Račić is reported to have had connections with the ruling Karađorđević dynasty.[6] He was the leader of the Association of Serbian Chetniks "Petar Mrkonjić" – For King and Fatherland until 1928.[5] The movement was established following a split in the Chetniks in 1924 and built up a vast network across Bosnia and Herzegovina in the ensuing years. It maintained a close relationship with the Serbian National Youth (Serbian: Srpska nacionalna omladina, SRNAO).[7]

Parliament shooting[edit]

Puniša Račić, 1926
Račić shooting a member of parliament, 20 June 1928.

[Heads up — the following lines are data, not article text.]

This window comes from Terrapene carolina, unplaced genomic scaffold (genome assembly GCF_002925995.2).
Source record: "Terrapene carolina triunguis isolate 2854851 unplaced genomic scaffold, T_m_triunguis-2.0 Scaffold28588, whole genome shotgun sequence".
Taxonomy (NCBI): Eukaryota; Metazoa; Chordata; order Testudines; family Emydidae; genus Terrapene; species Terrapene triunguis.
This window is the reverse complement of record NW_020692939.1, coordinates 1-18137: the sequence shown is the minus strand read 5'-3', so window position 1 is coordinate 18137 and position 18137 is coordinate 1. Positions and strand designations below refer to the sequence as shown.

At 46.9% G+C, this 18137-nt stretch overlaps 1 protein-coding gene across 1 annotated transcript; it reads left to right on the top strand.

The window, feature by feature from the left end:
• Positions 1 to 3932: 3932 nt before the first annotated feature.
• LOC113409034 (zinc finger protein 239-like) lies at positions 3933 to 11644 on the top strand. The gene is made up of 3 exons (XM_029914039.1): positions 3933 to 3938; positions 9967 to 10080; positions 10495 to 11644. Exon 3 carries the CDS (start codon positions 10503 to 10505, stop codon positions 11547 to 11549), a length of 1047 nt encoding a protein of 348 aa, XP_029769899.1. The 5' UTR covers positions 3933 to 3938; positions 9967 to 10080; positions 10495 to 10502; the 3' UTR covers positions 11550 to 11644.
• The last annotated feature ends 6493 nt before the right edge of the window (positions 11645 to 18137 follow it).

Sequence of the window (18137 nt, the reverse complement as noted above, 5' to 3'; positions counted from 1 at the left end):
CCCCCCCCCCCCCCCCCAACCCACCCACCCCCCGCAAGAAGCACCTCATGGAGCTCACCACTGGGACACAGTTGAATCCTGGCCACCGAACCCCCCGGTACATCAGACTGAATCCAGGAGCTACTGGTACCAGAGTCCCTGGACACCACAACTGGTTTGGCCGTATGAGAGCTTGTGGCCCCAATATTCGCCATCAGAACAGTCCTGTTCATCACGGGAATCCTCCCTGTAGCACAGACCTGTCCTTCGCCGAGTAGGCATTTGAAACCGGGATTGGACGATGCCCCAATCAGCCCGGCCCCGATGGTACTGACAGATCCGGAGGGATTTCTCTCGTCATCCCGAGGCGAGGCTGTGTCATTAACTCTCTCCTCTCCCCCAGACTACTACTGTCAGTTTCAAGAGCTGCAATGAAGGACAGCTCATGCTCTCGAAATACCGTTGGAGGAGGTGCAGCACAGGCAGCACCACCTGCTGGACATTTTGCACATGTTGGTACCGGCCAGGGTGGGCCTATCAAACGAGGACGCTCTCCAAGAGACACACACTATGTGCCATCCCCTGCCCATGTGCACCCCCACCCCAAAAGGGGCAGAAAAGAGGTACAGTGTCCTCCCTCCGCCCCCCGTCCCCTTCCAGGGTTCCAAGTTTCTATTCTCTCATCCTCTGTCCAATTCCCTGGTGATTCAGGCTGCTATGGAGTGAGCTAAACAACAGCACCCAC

On 19 June 1928, Račić and twenty-three of his colleagues requested that Croatian Peasant Party (HSS) leader Stjepan Radić be examined by doctors to determine if he was mentally ill and, if it was discovered that he was not, that he be punished to the maximum extent for describing several Serbian ministers as "plunderers", "bandits" and "outlaws" and thus violating the parliament's rules of procedure.[8] At that day's session of parliament, Račić and fellow Serbian radical Toma Popović shouted: "Heads are going to roll here and until someone kills Stjepan Radić there can be no peace."[9] The atmosphere that day prompted Radić to remark that "a psychological mood for murder" was being created.[10] Several individuals in Serbia had made death threats against Radić in the preceding days. The Croatian People's Party (Croatian: Hrvatska pučka stranka, HPS), which stood opposed to Radić's anti-Clericalism and pan-Slavic ideas, also called for his removal from public life.[6] Serbian newspapers such as Politika (Politics), Samouprava (Self-administration) and Jedinstvo (Unity) demonized Croat politicians, including Radić, and called for their murder.[11]